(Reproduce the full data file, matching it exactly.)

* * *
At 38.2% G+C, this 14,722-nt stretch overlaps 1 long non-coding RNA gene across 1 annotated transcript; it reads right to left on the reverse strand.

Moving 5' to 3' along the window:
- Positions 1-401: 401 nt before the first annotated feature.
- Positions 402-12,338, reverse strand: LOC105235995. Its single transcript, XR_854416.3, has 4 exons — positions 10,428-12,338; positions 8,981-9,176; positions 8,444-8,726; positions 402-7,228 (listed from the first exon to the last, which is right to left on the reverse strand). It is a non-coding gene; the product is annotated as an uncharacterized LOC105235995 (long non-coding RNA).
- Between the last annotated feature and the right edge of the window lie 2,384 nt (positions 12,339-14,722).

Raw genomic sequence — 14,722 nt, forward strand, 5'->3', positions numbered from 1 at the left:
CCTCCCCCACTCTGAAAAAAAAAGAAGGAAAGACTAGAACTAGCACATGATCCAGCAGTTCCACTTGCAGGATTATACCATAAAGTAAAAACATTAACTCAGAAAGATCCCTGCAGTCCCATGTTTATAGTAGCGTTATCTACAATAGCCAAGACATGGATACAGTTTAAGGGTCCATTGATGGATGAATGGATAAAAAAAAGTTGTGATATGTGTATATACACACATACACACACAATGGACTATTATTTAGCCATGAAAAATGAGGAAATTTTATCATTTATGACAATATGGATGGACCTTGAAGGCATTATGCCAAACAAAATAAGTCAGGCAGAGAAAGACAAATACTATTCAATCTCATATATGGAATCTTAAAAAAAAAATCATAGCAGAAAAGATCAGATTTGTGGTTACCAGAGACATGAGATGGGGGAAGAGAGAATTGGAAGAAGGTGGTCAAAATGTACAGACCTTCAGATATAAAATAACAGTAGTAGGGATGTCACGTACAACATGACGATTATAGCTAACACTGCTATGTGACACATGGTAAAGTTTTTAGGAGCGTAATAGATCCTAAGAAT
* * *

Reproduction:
At 38.2% G+C, this 14,722-nt stretch overlaps 1 long non-coding RNA gene across 1 annotated transcript; it reads right to left on the reverse strand.

Moving 5' to 3' along the window:
- Positions 1-401: 401 nt before the first annotated feature.
- Positions 402-12,338, reverse strand: LOC105235995. Its single transcript, XR_854416.3, has 4 exons — positions 10,428-12,338; positions 8,981-9,176; positions 8,444-8,726; positions 402-7,228 (listed from the first exon to the last, which is right to left on the reverse strand). It is a non-coding gene; the product is annotated as an uncharacterized LOC105235995 (long non-coding RNA).
- Between the last annotated feature and the right edge of the window lie 2,384 nt (positions 12,339-14,722).

Raw genomic sequence — 14,722 nt, forward strand, 5'->3', positions numbered from 1 at the left:
CCTCCCCCACTCTGAAAAAAAAAGAAGGAAAGACTAGAACTAGCACATGATCCAGCAGTTCCACTTGCAGGATTATACCATAAAGTAAAAACATTAACTCAGAAAGATCCCTGCAGTCCCATGTTTATAGTAGCGTTATCTACAATAGCCAAGACATGGATACAGTTTAAGGGTCCATTGATGGATGAATGGATAAAAAAAAGTTGTGATATGTGTATATACACACATACACACACAATGGACTATTATTTAGCCATGAAAAATGAGGAAATTTTATCATTTATGACAATATGGATGGACCTTGAAGGCATTATGCCAAACAAAATAAGTCAGGCAGAGAAAGACAAATACTATTCAATCTCATATATGGAATCTTAAAAAAAAAATCATAGCAGAAAAGATCAGATTTGTGGTTACCAGAGACATGAGATGGGGGAAGAGAGAATTGGAAGAAGGTGGTCAAAATGTACAGACCTTCAGATATAAAATAACAGTAGTAGGGATGTCACGTACAACATGACGATTATAGCTAACACTGCTATGTGACACATGGTAAAGTTTTTAGGAGCGTAATAGATCCTAAGAAT